Round up and recycle with Oak Hill residents
Tennessee Environmental Council
Minimum age: 18 or 12 with an adult
When: 9:30 a.m. to 1 p.m. on Monday, Jan. 20

Help educate and assist residents of Oak Hill in recycling at The Tennessee Environmental Council’s recycle round up. Residents will learn about their community’s recycling policies and help residents sort their hard-to-recycle materials (like computers, clothes, and phones.) Volunteers will monitor the recycling and composting stations, and help participants unload recyclables from their vehicles.

Provide shade and filter pollution by planting trees
Nashville Tree Foundation
Minimum age: 16 or 6 with an adult
When: 1 to 4 p.m. on Saturday, Jan. 18

Trees are being planted at three different Metro Nashville Public School locations in East Nashville. (See the separate registration pages in the link above!) This event is an annual, family-friendly tree planting with the Nashville Tree Foundation. These trees make Nashville a greener community by creating an oxygen-rich environment, and reducing flooding by absorbing great amounts of ground water.

Donate needed items for young adults experiencing homelessness
Hands On Nashville
Minimum age: 18 or 1 with an adult
When: Ongoing though Jan. 17

It only takes a few minutes, but donating electronics, art supplies, personal care items, bottled water, and gift cards can have a big impact for those served by Nashville Launch Pad. Items can be donated at the Hands On Nashville office, 37 Peabody St., before Jan. 18. Read the full list of requested items here.

 

 

AmeriCorps Member Spotlights: Anna Patton and Valentin Le Besnerais

Happy AmeriCorps Week! All week here on the Show of Hands blog, we’ll be highlighting members of the HON AmeriCorps program, who are completing yearlong terms of service at nonprofit agencies across Nashville.

Today we feature two members serving with the Tennessee Environmental Council,  whose mission is to educate and advocate for the conservation and improvement of Tennessee’s environment, communities, and public health.

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Anna Patton

Composting and Recycling Education Coordinator 

What’s something you’ve done during your service term, or something you’re planning, that has been particularly rewarding? 

I have been a part of a community project that involved dealing with recycling and Nashville residents directly. It was rewarding because we were able to communicate the issue of contamination in the recycling stream and educate residents as well as volunteers of proper recycling habits.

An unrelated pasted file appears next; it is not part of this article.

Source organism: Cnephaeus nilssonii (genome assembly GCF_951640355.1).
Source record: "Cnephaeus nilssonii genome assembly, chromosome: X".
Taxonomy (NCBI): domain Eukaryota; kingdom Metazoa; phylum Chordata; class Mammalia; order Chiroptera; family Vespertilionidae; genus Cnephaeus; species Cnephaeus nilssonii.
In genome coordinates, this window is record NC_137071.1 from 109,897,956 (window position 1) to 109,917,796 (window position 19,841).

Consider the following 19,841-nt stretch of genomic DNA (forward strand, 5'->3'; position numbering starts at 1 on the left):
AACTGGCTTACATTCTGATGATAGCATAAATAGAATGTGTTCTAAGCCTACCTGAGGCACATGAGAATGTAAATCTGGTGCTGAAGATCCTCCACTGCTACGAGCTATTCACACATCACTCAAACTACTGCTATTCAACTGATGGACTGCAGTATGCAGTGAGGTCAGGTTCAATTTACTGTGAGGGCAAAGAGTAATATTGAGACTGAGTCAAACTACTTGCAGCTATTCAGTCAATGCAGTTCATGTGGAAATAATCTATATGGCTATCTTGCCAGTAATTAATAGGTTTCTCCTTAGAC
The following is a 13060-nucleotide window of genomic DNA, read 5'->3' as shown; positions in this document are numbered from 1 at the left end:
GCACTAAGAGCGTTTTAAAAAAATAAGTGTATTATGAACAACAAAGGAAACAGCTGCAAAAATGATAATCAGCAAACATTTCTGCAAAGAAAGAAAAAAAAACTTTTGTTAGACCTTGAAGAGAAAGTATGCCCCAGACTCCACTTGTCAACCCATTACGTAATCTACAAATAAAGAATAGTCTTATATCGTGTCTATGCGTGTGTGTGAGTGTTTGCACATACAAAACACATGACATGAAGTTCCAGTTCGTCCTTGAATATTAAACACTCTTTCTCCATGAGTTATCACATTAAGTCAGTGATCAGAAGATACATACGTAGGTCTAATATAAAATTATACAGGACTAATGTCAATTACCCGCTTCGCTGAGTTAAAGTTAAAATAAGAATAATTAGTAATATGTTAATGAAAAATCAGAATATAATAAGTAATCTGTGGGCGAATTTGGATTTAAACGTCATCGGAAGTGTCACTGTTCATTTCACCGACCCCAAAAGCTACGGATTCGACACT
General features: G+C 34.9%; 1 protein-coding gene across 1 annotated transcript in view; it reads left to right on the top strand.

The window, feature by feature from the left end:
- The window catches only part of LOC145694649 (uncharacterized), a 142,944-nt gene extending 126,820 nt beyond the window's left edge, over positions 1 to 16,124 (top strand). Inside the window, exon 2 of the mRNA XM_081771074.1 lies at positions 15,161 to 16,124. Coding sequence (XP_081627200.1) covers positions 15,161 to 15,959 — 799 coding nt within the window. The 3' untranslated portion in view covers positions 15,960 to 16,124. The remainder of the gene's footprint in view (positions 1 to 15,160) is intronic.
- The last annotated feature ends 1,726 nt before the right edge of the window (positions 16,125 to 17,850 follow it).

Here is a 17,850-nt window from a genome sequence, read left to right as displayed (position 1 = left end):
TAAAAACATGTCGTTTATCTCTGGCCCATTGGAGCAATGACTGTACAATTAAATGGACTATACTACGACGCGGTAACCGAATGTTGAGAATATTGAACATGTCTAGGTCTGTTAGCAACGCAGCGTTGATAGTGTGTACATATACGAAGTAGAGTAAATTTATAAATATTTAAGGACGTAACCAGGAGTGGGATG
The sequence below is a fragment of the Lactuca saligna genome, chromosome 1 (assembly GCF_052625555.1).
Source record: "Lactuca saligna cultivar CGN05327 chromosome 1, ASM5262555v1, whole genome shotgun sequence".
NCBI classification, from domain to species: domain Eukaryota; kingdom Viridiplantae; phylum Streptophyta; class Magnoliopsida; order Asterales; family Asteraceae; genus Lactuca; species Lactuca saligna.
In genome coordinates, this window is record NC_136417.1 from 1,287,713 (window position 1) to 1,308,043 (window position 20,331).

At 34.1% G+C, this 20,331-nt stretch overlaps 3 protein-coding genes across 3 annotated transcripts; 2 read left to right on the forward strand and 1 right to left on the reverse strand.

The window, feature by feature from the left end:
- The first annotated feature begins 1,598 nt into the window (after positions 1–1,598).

I have also been able to be a part of an effort led by Urban Green Lab that targets tackling food waste in schools. I participated in a food waste audit in H.G. Hill Middle School, which was very eye-opening about the waste that is generated throughout four lunch periods. It has been inspiring to be a part of the conversation in how we can cut down on school food waste!

What drew you to serve with AmeriCorps? 

I have always pursued service as a part of my lifestyle, and have attempted to positively affect the community that I live in. AmeriCorps, being a national service program, was appealing to me due to its reliance on service as well an opportunity for me to challenge myself and grow through this service-learning program.

What’s the plan once you’ve completed your term? 

I plan to continue learning different skills in life that will educate me on how to further help people in all sectors of life. I am particularly interested in targeting environmental injustices by serving poverty-stricken communities. I plan to take what I have learned from TEC and practice strides toward a zero-landfill lifestyle.

How do you spend your time when you’re not serving or volunteering? 

I enjoy gardening as well as learning new trades such as playing the piano and ukulele. I also enjoy crafts involving upcycling or repurposing “old” or outdated materials through innovative methods such as naturally dyeing fabric to create homemade pants.

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Valentin Le Besnerais

Compost and Recycling Education Coordinator

What’s something you’ve done during your service term, or something you’re planning, that has been particularly rewarding?

Making progress on Tennessee residents’ recycling and compost habits to ensure that as much waste is diverted from the landfill as possible!

What drew you to serve with AmeriCorps?

AmeriCorps gave me an opportunity to serve in a field that I am interested in, enabling me to advance my career and learn more about nonprofit operations.

What’s the plan once you’ve completed your term?

I plan on continuing on the path of environmentally friendly work to better the communities around me as I advance my career.

How do you spend your time when you’re not serving or volunteering?

I like to spend time outdoors hiking, playing sports, and riding my bike. I also enjoy listening to and playing music and attending concerts around town.